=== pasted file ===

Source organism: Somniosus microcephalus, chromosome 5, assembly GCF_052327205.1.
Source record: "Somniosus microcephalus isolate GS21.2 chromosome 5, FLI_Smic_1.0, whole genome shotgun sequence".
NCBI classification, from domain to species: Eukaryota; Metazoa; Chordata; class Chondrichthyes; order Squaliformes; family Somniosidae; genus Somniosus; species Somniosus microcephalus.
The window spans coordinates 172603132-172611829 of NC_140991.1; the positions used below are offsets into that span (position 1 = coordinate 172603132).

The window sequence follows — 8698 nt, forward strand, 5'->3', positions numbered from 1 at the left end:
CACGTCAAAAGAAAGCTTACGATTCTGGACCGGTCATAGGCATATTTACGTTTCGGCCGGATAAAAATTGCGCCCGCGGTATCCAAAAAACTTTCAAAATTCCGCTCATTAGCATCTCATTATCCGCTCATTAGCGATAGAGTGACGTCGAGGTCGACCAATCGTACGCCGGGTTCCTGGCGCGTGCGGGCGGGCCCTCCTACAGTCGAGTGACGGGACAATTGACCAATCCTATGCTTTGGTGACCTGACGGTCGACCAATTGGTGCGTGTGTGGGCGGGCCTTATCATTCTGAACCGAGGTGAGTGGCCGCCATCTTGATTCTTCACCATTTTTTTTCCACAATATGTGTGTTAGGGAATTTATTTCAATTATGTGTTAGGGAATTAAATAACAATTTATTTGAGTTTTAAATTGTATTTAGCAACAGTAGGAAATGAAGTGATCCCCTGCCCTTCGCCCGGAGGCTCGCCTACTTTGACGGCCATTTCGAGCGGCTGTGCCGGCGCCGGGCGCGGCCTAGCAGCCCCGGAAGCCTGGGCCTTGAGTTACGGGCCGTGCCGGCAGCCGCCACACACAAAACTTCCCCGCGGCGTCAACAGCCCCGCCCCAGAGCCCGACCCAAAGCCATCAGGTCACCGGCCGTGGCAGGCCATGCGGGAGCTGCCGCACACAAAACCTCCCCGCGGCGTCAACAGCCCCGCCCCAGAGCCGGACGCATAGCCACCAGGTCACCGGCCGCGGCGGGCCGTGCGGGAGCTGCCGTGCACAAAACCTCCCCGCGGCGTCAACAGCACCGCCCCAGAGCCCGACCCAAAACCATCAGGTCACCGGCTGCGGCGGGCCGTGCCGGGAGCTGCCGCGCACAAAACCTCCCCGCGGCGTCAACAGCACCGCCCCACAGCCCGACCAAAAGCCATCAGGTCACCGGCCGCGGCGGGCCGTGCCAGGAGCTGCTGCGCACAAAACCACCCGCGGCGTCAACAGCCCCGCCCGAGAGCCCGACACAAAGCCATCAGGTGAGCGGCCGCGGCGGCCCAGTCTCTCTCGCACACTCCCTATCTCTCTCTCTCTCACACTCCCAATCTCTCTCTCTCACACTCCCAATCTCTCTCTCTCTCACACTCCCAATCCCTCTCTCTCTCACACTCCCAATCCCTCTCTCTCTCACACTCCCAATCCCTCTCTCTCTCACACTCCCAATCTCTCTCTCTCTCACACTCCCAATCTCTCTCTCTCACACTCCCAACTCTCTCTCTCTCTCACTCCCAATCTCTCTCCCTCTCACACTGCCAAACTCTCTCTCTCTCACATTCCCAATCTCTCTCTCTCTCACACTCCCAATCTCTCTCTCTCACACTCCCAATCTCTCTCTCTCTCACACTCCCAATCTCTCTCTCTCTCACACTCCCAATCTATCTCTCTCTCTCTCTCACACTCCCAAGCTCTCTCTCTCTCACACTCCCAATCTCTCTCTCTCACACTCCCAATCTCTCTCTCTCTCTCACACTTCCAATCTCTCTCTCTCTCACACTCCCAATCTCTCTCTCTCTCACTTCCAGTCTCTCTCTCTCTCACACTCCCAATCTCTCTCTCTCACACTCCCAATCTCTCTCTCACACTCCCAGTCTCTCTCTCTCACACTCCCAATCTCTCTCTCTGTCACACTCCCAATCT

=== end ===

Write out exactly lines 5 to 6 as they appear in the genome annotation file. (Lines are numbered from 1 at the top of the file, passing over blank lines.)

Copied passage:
The window sequence follows — 8698 nt, forward strand, 5'->3', positions numbered from 1 at the left end:
CACGTCAAAAGAAAGCTTACGATTCTGGACCGGTCATAGGCATATTTACGTTTCGGCCGGATAAAAATTGCGCCCGCGGTATCCAAAAAACTTTCAAAATTCCGCTCATTAGCATCTCATTATCCGCTCATTAGCGATAGAGTGACGTCGAGGTCGACCAATCGTACGCCGGGTTCCTGGCGCGTGCGGGCGGGCCCTCCTACAGTCGAGTGACGGGACAATTGACCAATCCTATGCTTTGGTGACCTGACGGTCGACCAATTGGTGCGTGTGTGGGCGGGCCTTATCATTCTGAACCGAGGTGAGTGGCCGCCATCTTGATTCTTCACCATTTTTTTTCCACAATATGTGTGTTAGGGAATTTATTTCAATTATGTGTTAGGGAATTAAATAACAATTTATTTGAGTTTTAAATTGTATTTAGCAACAGTAGGAAATGAAGTGATCCCCTGCCCTTCGCCCGGAGGCTCGCCTACTTTGACGGCCATTTCGAGCGGCTGTGCCGGCGCCGGGCGCGGCCTAGCAGCCCCGGAAGCCTGGGCCTTGAGTTACGGGCCGTGCCGGCAGCCGCCACACACAAAACTTCCCCGCGGCGTCAACAGCCCCGCCCCAGAGCCCGACCCAAAGCCATCAGGTCACCGGCCGTGGCAGGCCATGCGGGAGCTGCCGCACACAAAACCTCCCCGCGGCGTCAACAGCCCCGCCCCAGAGCCGGACGCATAGCCACCAGGTCACCGGCCGCGGCGGGCCGTGCGGGAGCTGCCGTGCACAAAACCTCCCCGCGGCGTCAACAGCACCGCCCCAGAGCCCGACCCAAAACCATCAGGTCACCGGCTGCGGCGGGCCGTGCCGGGAGCTGCCGCGCACAAAACCTCCCCGCGGCGTCAACAGCACCGCCCCACAGCCCGACCAAAAGCCATCAGGTCACCGGCCGCGGCGGGCCGTGCCAGGAGCTGCTGCGCACAAAACCACCCGCGGCGTCAACAGCCCCGCCCGAGAGCCCGACACAAAGCCATCAGGTGAGCGGCCGCGGCGGCCCAGTCTCTCTCGCACACTCCCTATCTCTCTCTCTCTCACACTCCCAATCTCTCTCTCTCACACTCCCAATCTCTCTCTCTCTCACACTCCCAATCCCTCTCTCTCTCACACTCCCAATCCCTCTCTCTCTCACACTCCCAATCCCTCTCTCTCTCACACTCCCAATCTCTCTCTCTCTCACACTCCCAATCTCTCTCTCTCACACTCCCAACTCTCTCTCTCTCTCACTCCCAATCTCTCTCCCTCTCACACTGCCAAACTCTCTCTCTCTCACATTCCCAATCTCTCTCTCTCTCACACTCCCAATCTCTCTCTCTCACACTCCCAATCTCTCTCTCTCTCACACTCCCAATCTCTCTCTCTCTCACACTCCCAATCTATCTCTCTCTCTCTCTCACACTCCCAAGCTCTCTCTCTCTCACACTCCCAATCTCTCTCTCTCACACTCCCAATCTCTCTCTCTCTCTCACACTTCCAATCTCTCTCTCTCTCACACTCCCAATCTCTCTCTCTCTCACTTCCAGTCTCTCTCTCTCTCACACTCCCAATCTCTCTCTCTCACACTCCCAATCTCTCTCTCACACTCCCAGTCTCTCTCTCTCACACTCCCAATCTCTCTCTCTGTCACACTCCCAATCT